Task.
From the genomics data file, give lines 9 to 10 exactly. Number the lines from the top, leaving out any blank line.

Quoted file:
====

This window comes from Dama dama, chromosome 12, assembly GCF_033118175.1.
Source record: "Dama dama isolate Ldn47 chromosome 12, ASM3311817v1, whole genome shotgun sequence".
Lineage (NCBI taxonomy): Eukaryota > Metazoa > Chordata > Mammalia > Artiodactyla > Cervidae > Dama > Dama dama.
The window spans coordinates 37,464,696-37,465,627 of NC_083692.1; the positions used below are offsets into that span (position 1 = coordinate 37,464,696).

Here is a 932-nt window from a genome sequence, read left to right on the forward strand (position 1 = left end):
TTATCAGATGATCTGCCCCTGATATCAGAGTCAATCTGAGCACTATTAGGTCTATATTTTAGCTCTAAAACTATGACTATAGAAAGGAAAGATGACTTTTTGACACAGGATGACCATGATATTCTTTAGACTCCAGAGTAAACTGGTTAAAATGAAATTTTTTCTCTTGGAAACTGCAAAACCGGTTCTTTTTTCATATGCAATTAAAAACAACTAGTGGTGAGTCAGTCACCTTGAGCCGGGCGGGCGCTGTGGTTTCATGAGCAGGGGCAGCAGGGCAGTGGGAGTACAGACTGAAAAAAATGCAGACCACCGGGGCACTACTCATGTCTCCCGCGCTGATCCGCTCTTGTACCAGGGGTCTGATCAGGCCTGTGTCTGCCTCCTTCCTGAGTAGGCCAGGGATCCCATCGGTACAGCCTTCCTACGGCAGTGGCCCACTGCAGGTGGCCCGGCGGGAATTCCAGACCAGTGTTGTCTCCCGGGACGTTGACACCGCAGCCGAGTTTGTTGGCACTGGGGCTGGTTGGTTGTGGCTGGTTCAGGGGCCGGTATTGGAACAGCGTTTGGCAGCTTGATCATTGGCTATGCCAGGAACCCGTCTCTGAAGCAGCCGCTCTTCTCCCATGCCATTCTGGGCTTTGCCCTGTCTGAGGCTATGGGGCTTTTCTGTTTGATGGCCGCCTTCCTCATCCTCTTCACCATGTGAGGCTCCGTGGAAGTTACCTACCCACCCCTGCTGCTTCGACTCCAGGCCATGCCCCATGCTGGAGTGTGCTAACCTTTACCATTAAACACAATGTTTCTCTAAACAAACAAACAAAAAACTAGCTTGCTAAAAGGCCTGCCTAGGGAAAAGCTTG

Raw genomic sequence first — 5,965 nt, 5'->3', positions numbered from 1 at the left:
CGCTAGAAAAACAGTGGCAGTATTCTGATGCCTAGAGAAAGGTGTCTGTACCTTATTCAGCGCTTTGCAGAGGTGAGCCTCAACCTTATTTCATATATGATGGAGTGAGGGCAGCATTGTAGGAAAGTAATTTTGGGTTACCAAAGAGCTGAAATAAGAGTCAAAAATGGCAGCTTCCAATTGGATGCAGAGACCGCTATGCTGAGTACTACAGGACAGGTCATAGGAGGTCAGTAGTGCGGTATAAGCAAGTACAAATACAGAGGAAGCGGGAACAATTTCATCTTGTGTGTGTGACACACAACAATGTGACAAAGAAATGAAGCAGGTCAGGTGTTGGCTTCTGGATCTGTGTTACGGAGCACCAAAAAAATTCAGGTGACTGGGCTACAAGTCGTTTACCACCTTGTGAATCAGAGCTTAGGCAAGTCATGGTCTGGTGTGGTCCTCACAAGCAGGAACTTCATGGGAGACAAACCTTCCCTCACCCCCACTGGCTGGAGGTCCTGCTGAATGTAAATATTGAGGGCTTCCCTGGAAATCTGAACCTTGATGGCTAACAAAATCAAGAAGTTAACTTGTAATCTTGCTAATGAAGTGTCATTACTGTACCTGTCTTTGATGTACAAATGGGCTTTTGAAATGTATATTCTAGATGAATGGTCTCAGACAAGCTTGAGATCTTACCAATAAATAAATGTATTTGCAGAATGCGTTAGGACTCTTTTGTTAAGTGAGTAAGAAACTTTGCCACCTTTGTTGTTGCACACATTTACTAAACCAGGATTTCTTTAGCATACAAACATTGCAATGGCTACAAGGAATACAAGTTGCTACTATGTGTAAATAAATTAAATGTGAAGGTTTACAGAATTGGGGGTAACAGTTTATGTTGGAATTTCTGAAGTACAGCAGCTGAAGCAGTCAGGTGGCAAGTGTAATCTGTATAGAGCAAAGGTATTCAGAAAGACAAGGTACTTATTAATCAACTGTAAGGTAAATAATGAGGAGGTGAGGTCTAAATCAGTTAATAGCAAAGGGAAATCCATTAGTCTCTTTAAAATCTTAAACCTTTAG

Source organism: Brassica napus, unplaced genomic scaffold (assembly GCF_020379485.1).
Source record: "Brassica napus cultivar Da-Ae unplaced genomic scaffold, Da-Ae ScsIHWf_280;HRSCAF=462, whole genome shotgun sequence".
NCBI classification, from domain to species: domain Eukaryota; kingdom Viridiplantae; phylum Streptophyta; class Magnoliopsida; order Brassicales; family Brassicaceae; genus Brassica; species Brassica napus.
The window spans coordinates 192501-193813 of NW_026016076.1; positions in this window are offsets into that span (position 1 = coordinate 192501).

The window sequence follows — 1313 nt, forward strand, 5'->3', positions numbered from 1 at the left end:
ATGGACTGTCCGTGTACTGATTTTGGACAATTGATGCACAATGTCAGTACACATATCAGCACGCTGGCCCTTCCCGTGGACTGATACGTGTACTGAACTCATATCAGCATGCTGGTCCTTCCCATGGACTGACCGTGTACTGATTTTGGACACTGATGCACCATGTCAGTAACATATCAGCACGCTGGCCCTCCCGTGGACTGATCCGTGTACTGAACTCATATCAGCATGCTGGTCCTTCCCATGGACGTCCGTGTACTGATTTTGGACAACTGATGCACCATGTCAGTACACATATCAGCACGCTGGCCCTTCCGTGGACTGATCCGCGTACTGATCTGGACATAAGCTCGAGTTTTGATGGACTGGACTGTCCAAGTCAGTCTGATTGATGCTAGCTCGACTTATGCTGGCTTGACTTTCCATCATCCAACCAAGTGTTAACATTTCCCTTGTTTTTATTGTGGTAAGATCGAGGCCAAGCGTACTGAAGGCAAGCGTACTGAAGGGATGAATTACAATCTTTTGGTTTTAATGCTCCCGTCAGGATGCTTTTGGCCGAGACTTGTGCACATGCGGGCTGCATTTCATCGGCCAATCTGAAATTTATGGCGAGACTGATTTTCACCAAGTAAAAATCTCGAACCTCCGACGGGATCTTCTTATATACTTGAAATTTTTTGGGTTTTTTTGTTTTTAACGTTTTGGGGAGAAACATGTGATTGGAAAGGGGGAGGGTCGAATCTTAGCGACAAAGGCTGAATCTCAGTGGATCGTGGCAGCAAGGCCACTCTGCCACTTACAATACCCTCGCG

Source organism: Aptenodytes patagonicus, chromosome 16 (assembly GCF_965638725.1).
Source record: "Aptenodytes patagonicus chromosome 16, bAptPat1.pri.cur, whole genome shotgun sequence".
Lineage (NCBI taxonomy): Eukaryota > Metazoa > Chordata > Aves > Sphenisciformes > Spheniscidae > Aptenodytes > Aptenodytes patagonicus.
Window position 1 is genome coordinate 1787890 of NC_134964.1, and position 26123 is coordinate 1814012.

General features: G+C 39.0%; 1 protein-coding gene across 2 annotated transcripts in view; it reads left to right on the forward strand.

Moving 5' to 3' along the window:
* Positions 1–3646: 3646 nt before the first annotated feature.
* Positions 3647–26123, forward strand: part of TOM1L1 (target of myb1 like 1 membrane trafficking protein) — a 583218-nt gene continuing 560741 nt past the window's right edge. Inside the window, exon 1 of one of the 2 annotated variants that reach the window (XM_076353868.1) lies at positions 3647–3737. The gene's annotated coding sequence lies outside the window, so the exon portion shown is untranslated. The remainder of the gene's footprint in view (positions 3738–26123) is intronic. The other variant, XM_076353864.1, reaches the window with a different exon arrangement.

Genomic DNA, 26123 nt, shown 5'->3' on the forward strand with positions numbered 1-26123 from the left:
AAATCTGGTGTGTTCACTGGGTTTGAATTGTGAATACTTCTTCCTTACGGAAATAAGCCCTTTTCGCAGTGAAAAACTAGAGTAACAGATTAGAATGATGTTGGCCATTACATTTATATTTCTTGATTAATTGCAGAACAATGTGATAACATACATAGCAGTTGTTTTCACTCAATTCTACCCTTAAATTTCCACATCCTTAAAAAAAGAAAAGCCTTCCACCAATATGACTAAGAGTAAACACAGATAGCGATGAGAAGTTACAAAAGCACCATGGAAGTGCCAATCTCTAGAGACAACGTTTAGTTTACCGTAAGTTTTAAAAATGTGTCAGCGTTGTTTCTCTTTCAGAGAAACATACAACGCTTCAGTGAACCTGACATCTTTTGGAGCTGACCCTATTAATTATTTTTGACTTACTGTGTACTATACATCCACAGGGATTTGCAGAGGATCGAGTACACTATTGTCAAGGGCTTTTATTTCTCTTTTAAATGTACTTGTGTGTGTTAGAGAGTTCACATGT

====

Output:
Source organism: Brassica napus, unplaced genomic scaffold (assembly GCF_020379485.1).
Source record: "Brassica napus cultivar Da-Ae unplaced genomic scaffold, Da-Ae ScsIHWf_280;HRSCAF=462, whole genome shotgun sequence".